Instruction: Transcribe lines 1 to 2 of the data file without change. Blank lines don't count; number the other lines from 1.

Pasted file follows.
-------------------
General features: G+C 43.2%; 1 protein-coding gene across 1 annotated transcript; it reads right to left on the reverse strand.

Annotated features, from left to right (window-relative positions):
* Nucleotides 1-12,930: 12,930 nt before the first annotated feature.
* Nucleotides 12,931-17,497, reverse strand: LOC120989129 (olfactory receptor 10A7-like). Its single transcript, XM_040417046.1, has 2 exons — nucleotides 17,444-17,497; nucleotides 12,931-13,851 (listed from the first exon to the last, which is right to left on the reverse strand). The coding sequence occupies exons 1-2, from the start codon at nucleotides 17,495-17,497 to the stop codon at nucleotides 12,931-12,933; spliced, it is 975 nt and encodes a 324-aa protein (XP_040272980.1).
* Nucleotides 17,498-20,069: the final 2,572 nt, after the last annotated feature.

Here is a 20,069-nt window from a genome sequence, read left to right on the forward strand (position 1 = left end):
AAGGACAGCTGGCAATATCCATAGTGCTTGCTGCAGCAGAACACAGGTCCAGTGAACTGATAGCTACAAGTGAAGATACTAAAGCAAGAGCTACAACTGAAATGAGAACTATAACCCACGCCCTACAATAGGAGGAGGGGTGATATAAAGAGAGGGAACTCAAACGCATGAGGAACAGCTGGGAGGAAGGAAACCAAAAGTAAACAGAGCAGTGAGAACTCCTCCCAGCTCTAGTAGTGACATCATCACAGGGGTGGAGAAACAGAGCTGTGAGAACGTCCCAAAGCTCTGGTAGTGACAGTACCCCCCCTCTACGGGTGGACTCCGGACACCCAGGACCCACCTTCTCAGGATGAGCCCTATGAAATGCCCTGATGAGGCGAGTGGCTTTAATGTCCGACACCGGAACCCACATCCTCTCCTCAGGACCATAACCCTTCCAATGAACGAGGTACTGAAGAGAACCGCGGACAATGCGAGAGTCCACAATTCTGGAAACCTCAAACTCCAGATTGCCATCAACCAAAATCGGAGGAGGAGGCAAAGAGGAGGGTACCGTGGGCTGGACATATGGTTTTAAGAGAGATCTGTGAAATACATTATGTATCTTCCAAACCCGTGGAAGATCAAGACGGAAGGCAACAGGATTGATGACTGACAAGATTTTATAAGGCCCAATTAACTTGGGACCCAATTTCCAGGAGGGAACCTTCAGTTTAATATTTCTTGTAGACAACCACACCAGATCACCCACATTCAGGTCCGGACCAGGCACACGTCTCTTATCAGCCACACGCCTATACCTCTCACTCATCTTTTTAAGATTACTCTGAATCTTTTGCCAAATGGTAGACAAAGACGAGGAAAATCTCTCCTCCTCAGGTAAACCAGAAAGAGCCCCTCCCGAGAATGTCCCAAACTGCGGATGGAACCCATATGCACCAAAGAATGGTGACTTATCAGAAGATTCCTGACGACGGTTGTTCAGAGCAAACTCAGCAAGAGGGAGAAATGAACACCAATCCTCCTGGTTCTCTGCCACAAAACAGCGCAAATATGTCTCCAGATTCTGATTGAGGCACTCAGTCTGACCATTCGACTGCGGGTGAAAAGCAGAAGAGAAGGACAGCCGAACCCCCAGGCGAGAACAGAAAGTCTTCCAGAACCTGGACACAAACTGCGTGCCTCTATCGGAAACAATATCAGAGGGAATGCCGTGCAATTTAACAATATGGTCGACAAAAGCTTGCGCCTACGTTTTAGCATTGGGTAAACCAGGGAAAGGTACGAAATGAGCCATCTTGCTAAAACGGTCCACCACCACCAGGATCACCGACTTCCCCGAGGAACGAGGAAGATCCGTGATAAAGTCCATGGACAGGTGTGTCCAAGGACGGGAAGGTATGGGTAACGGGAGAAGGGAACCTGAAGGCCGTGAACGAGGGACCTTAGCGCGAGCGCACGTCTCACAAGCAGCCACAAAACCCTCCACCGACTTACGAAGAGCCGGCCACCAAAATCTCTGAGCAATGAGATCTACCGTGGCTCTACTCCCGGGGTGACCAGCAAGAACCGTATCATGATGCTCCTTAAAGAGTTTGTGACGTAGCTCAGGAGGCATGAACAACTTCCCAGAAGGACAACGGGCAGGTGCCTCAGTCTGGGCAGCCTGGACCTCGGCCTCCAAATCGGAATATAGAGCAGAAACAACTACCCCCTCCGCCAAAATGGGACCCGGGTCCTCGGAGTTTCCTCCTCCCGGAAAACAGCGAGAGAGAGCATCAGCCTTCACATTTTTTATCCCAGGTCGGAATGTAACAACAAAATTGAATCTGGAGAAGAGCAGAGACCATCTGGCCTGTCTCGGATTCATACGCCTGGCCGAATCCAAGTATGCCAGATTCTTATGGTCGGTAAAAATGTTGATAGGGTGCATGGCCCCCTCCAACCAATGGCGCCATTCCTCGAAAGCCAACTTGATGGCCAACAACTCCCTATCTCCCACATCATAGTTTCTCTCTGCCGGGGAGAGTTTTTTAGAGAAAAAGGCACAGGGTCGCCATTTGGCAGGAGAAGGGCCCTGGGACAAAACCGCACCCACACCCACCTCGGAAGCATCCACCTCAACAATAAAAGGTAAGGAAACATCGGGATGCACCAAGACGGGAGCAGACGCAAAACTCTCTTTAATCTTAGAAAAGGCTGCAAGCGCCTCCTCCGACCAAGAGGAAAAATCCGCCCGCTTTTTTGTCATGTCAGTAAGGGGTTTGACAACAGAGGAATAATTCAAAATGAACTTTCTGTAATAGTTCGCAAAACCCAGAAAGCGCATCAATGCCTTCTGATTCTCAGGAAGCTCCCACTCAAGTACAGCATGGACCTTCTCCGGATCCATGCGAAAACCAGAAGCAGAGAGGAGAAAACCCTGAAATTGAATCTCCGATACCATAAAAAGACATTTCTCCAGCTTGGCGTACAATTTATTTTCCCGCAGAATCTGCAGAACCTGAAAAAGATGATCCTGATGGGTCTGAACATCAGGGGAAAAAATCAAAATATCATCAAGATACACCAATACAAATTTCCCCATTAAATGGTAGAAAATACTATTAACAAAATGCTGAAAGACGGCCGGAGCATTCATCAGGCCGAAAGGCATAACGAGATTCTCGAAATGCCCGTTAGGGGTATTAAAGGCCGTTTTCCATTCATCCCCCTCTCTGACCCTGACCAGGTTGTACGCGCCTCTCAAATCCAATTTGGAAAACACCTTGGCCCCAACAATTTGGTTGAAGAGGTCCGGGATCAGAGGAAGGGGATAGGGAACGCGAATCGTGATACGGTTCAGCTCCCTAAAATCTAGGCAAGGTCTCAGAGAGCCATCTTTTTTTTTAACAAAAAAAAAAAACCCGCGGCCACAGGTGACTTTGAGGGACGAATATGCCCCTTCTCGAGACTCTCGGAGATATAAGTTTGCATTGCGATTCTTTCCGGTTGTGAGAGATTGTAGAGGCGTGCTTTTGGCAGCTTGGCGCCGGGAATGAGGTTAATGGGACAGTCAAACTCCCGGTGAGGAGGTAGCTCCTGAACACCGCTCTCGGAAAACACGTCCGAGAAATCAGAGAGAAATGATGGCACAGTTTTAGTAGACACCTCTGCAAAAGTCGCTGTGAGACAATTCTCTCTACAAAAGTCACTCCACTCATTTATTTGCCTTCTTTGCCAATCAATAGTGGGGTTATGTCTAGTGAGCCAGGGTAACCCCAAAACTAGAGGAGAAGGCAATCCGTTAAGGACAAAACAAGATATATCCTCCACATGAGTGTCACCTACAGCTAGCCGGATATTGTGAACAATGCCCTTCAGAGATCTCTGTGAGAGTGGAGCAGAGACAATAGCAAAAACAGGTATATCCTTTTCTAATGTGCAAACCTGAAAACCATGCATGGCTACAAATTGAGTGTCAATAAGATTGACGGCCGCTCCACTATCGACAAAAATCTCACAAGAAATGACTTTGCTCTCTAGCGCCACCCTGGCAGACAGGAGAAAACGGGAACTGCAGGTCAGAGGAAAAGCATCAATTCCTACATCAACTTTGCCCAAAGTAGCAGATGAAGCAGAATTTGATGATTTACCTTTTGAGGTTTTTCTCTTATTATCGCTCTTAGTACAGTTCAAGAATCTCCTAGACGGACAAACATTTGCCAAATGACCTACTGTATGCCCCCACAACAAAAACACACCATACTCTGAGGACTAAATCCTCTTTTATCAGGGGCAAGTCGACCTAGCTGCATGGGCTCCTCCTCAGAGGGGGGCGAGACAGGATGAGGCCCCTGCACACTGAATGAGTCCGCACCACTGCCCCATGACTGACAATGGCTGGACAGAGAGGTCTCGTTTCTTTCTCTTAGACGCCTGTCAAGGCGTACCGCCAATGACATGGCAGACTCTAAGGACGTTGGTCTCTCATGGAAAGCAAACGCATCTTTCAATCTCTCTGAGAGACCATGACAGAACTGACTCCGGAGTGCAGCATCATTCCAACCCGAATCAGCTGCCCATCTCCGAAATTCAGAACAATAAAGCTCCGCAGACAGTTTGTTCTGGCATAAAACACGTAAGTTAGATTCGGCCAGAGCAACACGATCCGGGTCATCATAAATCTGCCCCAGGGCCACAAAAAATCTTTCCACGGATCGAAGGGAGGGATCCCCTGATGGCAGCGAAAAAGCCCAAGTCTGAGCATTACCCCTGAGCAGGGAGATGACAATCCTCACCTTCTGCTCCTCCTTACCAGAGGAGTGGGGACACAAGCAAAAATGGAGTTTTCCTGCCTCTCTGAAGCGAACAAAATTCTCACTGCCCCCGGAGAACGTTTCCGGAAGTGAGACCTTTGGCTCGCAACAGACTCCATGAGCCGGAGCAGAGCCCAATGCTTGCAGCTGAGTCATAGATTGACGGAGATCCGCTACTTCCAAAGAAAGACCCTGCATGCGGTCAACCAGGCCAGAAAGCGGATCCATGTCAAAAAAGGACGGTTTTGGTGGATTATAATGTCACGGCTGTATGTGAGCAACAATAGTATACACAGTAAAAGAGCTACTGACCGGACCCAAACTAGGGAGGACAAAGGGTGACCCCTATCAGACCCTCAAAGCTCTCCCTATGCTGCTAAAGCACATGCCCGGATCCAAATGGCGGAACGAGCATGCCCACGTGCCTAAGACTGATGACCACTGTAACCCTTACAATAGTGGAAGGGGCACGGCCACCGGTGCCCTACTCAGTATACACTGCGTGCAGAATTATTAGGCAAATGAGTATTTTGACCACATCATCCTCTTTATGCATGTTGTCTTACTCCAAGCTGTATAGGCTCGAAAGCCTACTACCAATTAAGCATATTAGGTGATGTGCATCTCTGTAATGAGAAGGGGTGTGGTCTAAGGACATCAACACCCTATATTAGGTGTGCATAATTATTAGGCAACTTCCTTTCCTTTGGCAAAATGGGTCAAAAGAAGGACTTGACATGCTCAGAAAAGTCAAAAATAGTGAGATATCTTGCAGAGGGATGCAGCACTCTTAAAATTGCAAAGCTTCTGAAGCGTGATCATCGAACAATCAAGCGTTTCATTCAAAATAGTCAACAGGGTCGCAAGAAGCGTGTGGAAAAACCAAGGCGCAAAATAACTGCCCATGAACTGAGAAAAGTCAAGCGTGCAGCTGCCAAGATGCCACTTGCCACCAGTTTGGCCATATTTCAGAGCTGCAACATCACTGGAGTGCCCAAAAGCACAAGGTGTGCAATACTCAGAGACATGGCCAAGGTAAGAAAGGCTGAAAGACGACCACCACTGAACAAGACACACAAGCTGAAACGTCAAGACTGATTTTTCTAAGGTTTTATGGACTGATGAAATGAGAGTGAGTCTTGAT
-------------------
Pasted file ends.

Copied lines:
General features: G+C 43.2%; 1 protein-coding gene across 1 annotated transcript; it reads right to left on the reverse strand.

Annotated features, from left to right (window-relative positions):